Recently, the Massachusetts Supreme Judicial Court (“SJC”) issued a decision in G4S Technology LLC v. Mass. Tech. Park Corp., SJC-12397, regarding the forfeiture rule for construction project contractor disputes.
Previously, the trial court in G4S entered summary judgment in favor of the defendant, dismissing G4S’s breach of contract claim based on G4S’s intentional breaches of contract and its failure to strictly and completely perform all of the contracts terms. The trial court similarly dismissed G4S’s claim for damages under the theory of quantum meruit (which is an equity theory demanding the fair value of services performed or work completed), holding that an intentional violation of a contract was inconsistent with the good faith requirements of such theory. On direct appeal, the SJC considered whether Massachusetts should adopt an alternative standard to the forfeiture rule.
The SJC’s decision declines to extend the alternative standard, known as the “materiality rule,” argued by G4S in place of the Massachusetts forfeiture rule. The SJC reaffirms that complete and strict performance of the contract terms is required to recover on the contract itself. However, it further clarifies that the “complete and strict performance requirements” relate “only to the design and construction work itself” and “ordinary principles, including the traditional Massachusetts materiality rule, apply for breaches of other provisions.” The construction contract between G4S and Mass. Tech. Park was for the design and construction of a fiber networking system, meaning the contractual violations committed by G4S (submission of false certifications and withholding payment to subcontractors) do not concern that actual design or construction of the project and must be analyzed under the materiality standard, not complete and strict performance. Under this standard, the SJC still held G4S’s actions to be a material breach of the contract, stating that “paying subcontractors on time was an essential and inducing feature” between Mass. Tech. Park and G4S and “intentional misrepresentations to the government for financial gain are significant breaches of contact in and of themselves.”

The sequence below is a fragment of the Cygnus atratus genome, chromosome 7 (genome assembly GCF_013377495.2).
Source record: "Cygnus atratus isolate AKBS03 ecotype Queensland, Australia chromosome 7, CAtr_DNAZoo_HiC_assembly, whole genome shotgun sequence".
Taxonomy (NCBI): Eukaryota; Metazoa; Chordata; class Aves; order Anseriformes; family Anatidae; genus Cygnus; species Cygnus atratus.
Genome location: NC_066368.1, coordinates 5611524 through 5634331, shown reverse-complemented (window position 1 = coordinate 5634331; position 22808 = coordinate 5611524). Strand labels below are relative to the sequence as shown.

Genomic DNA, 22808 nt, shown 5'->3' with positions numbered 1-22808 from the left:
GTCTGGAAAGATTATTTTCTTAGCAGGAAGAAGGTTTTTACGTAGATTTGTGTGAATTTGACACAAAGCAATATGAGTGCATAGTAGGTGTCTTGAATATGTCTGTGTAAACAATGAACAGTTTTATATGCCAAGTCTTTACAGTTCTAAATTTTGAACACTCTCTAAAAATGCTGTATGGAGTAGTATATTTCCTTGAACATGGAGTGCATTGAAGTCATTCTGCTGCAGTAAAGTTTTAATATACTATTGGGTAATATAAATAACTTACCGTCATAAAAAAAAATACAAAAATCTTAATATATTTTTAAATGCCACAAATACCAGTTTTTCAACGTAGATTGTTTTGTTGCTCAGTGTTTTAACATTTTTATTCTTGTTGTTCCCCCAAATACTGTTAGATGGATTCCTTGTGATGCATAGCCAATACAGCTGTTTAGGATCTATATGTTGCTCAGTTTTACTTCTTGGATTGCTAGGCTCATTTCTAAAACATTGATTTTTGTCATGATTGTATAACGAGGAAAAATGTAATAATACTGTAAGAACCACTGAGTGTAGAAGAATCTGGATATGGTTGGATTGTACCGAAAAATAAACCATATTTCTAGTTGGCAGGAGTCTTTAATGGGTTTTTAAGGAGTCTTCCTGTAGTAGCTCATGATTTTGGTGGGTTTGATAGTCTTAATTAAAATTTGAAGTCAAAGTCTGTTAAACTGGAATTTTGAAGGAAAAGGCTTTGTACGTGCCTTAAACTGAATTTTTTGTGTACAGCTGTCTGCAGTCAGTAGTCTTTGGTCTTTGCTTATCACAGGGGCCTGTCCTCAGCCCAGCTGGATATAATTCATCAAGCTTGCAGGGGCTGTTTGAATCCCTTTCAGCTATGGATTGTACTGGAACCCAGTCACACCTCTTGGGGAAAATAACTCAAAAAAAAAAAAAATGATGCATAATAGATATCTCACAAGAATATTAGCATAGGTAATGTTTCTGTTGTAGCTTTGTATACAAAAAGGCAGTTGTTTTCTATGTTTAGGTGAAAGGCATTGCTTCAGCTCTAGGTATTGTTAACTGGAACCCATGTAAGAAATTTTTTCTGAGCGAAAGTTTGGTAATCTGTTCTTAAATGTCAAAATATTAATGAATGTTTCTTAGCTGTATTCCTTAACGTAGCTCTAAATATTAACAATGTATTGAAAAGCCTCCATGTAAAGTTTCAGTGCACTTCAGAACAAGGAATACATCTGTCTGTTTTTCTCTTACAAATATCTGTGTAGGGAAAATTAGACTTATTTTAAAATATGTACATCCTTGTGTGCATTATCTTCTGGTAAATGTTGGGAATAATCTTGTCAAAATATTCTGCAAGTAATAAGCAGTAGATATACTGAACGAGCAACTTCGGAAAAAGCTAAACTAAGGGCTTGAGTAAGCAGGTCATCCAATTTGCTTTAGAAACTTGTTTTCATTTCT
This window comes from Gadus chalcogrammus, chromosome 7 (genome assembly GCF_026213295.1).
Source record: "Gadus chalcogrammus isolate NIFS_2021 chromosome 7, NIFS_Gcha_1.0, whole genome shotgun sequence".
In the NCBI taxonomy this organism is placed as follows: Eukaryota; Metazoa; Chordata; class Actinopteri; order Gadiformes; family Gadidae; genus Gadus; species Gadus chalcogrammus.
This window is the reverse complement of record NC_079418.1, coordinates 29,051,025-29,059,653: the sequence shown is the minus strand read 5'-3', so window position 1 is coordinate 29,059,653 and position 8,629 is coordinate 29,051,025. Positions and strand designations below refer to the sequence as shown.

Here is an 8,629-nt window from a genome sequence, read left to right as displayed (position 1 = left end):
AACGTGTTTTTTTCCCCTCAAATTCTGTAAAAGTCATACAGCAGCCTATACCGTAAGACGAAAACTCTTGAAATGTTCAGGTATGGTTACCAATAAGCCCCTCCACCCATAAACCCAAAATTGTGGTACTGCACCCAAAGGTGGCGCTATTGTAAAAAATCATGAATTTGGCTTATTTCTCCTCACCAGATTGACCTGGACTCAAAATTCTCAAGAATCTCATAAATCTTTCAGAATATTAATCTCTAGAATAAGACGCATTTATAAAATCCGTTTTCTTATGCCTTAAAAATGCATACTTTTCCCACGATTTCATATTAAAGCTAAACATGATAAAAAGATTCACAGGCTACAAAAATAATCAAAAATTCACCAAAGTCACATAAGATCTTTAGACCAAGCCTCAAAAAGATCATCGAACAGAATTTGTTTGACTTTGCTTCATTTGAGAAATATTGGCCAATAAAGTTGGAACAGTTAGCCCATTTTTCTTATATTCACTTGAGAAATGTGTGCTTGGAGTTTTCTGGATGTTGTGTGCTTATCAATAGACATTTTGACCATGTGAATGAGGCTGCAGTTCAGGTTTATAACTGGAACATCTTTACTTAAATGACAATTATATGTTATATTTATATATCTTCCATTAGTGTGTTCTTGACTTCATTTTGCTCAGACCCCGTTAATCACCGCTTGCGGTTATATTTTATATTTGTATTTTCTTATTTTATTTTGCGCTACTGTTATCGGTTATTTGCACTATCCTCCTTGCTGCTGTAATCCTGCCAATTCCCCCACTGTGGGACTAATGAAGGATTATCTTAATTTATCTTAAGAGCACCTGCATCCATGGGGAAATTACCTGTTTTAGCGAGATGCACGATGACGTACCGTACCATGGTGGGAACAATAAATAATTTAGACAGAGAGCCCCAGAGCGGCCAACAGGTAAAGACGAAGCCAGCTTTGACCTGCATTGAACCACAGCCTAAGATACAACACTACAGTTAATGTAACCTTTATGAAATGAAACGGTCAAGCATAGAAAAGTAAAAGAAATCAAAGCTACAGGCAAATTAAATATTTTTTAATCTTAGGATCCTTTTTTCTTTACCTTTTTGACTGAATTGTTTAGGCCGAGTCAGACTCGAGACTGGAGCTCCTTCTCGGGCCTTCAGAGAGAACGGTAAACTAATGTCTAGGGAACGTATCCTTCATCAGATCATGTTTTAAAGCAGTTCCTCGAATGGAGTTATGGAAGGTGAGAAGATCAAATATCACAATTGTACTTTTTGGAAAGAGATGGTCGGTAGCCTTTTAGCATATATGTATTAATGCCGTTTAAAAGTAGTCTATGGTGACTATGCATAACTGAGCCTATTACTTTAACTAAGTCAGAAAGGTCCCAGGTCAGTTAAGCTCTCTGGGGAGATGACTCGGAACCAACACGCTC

With regard to quantum meruit claims, the SJC’s decision in G4S affirms that proof of substantial performance and good faith by the party seeking recovery is still necessary but overrules an older line of cases and holds “good faith now applies to the contract as a whole,” and “the intentional commission of breaches of individual contract provisions must be considered in the over-all context.” A simple standard cannot be applied to determine a ruling in equity; numerous factors must be analyzed to “balance the equities and produce a just result.” Such factors include the value of the uncompensated work, the damage caused by the breach, the total performance of both parties, and the balancing of equities to accomplish a just result. The SJC remanded G4S to the trial court for a determination of disputed facts and application of the clarified standard for quantum meruit recovery in construction disputes.